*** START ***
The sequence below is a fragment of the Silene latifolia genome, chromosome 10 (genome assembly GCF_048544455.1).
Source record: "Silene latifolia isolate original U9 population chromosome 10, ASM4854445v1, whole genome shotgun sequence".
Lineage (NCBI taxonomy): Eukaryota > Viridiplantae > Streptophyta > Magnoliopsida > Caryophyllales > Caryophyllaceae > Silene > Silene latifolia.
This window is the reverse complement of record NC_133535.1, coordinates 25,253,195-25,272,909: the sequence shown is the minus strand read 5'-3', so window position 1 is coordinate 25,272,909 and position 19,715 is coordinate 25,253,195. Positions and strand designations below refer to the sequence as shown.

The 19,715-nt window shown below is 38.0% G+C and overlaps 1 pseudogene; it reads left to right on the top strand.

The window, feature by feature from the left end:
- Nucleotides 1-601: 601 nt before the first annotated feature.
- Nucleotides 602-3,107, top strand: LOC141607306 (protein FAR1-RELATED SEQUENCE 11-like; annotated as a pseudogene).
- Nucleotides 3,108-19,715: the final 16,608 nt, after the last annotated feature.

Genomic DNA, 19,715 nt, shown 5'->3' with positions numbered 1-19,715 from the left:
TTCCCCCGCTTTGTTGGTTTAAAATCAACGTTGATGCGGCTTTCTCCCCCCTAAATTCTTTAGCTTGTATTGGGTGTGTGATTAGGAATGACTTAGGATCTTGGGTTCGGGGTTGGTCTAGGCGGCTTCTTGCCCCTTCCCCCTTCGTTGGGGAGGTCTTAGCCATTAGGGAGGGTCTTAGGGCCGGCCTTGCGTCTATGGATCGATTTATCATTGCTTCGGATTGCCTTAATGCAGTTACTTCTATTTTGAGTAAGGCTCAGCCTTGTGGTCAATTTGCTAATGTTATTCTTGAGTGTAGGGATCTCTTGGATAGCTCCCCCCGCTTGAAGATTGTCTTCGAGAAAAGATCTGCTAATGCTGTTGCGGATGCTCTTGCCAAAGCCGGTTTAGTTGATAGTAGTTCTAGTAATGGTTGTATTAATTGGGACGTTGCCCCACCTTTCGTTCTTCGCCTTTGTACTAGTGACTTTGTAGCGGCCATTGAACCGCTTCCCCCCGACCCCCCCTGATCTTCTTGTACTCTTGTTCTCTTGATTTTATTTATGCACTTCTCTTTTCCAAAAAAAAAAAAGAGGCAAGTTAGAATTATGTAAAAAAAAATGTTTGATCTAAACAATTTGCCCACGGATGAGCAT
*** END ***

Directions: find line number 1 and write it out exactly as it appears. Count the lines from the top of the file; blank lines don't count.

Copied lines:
The sequence below is a fragment of the Silene latifolia genome, chromosome 10 (genome assembly GCF_048544455.1).